Our presentation introduces the Dutch FrameNet project, whose major outcomes will be a FrameNet-based lexicon and semantic parser for Dutch. This project implements the ‘data-to-text’ method (Vossen et al., LREC 2018), which involves collecting structured data about specific types of real-world events, and then linking this to texts referring to these events. By contrast, earlier FrameNet projects started from text corpora without assumptions about the events they describe. As a consequence, these projects cover a wide variety of events and situations (‘frames’), but have a limited number of annotated examples for every frame. By starting from structured domains, we avoid this sparsity problem, facilitating both machine learning and qualitative analyses on texts in the domains we annotate. Moreover, the data-to-text approach allows us to study the three-way relationship between texts, structured data, and frames, highlighting how real-world events are ‘framed’ in texts. We will discuss the implications of using the data-to-text method for the design and theoretical framework of the Dutch FrameNet and for automatic parsing. First of all, a major departure from traditional frame semantics is that we can use structured data to enrich and inform our frame analyses. For example, certain frames have a strong conceptual link to specific events (e.g., a text cannot describe a murder event without evoking the Killing frame), but texts describing these events may evoke these frames in an implicit way (e.g., a murder described without explicitly using words like ‘kill’), which would lead these events to be missed by traditional FrameNet annotations. Moreover, we will investigate how texts refer to the structured data and how to model this in a useful way for annotators. We theorize that variation in descriptions of the real world is driven by pragmatic requirements (e.g., Gricean maxims; Weigand, 1998) and shared event knowledge. For instance, the sentence ‘Feyenoord hit the goal twice’ implies that Feyenoord scored two points, but this conclusion requires knowledge of Feyenoord and what football matches are like. We will present both an analysis of the influence of world knowledge and pragmatic factors on variation in lexical reference, and ways to model this variation in order to annotate references within and between texts concerning the same event. Automatic frame semantic parsing will adopt a multilingual approach: the data-to-text approach makes it relatively easy to gather a corpus of texts in different languages describing the same events. We aim to use techniques such as cross-lingual annotation projection (Evang & Bos, COLING 2016) to adapt existing parsers and resources developed for English to Dutch, our primary target language, but also to Italian, which will help us make FrameNet and semantic parsers based on it more language-independent. Our parsers will be integrated into the Parallel Meaning Bank project (Abzianidze et al., EACL 2017).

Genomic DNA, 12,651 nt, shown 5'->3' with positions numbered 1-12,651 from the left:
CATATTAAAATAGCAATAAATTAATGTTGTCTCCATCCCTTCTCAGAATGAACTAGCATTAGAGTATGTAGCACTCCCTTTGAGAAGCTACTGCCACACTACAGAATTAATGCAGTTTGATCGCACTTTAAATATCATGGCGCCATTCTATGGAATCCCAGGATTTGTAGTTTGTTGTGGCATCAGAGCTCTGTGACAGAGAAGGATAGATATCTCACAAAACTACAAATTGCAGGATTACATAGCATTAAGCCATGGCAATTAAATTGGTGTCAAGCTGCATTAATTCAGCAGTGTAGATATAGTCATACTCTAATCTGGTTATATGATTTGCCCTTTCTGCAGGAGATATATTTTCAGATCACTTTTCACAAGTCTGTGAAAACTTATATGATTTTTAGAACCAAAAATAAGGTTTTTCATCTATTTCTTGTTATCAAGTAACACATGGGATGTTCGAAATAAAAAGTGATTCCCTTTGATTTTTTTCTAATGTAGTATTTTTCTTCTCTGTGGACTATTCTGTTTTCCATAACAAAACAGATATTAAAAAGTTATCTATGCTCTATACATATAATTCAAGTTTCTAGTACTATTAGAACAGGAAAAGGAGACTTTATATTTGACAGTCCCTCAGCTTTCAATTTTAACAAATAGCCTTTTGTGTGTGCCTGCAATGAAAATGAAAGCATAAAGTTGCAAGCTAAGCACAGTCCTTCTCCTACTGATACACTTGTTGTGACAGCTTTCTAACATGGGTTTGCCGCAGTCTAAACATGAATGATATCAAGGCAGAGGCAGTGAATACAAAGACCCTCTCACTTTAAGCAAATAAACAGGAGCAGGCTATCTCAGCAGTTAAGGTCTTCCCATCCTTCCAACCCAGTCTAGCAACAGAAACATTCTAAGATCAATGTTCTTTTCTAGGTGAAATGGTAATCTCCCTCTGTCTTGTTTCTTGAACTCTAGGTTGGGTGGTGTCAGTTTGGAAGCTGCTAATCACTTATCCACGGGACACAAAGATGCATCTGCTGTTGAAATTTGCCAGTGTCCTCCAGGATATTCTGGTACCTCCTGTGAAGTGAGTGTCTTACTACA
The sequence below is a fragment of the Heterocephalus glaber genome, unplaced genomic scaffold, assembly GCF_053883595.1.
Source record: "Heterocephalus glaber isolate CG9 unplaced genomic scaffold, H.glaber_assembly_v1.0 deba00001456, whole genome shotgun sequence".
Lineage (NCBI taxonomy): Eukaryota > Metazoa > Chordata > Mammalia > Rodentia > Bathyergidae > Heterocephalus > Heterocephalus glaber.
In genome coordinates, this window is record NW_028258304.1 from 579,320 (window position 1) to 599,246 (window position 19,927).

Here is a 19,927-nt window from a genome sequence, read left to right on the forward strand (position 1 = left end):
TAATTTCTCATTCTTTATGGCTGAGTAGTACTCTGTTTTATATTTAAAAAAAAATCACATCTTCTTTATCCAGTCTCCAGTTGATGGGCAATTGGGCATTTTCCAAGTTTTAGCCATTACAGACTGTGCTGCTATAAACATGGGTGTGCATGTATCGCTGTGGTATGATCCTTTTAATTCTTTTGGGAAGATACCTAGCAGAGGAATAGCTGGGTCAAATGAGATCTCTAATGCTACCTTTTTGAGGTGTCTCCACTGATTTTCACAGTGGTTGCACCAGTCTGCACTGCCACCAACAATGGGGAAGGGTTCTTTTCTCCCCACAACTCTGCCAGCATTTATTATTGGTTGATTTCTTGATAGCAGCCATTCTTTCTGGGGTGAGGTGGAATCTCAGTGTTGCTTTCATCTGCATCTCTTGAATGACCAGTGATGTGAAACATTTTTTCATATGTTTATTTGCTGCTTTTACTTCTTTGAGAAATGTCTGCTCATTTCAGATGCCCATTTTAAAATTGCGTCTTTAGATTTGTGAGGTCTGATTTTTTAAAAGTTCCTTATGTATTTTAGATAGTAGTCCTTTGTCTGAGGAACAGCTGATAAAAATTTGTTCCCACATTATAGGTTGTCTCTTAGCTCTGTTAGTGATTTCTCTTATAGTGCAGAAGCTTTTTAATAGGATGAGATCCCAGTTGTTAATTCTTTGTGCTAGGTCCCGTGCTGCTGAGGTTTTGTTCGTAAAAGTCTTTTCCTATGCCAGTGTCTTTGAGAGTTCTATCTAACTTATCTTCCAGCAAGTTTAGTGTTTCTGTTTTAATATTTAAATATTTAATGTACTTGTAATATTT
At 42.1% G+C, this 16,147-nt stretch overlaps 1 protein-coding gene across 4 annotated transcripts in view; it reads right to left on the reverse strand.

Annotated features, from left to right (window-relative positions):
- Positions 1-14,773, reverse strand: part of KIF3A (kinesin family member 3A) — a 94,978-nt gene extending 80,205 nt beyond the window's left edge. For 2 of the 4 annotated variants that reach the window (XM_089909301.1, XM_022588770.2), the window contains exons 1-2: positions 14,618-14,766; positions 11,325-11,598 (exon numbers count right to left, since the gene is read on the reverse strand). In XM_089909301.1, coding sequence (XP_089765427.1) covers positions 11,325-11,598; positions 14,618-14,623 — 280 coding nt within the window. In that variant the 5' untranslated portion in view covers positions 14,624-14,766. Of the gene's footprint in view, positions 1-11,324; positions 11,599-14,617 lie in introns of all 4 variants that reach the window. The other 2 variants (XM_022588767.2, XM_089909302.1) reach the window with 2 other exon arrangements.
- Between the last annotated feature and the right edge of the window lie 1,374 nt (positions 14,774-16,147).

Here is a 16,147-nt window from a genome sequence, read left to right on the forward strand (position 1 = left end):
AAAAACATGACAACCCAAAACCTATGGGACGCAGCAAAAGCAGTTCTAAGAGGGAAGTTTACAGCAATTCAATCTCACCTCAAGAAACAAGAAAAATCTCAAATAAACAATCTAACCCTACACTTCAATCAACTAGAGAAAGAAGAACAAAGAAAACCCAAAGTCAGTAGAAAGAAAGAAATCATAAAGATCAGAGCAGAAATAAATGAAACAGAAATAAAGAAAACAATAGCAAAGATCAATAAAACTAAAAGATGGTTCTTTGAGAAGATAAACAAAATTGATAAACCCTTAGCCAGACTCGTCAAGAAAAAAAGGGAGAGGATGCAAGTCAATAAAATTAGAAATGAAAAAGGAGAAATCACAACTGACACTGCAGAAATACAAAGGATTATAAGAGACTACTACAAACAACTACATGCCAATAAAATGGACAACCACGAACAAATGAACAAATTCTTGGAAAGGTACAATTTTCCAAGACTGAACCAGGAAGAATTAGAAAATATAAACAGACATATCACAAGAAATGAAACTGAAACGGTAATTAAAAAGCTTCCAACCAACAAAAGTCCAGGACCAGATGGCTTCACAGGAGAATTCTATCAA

|Published - Jan-2020
|Computational Linguistics in the Netherlands - Utrecht, Netherlands
Duration: 30-Jan-2020 → 30-Jan-2020
Conference number: 30
|Computational Linguistics in the Netherlands
|30/01/2020 → 30/01/2020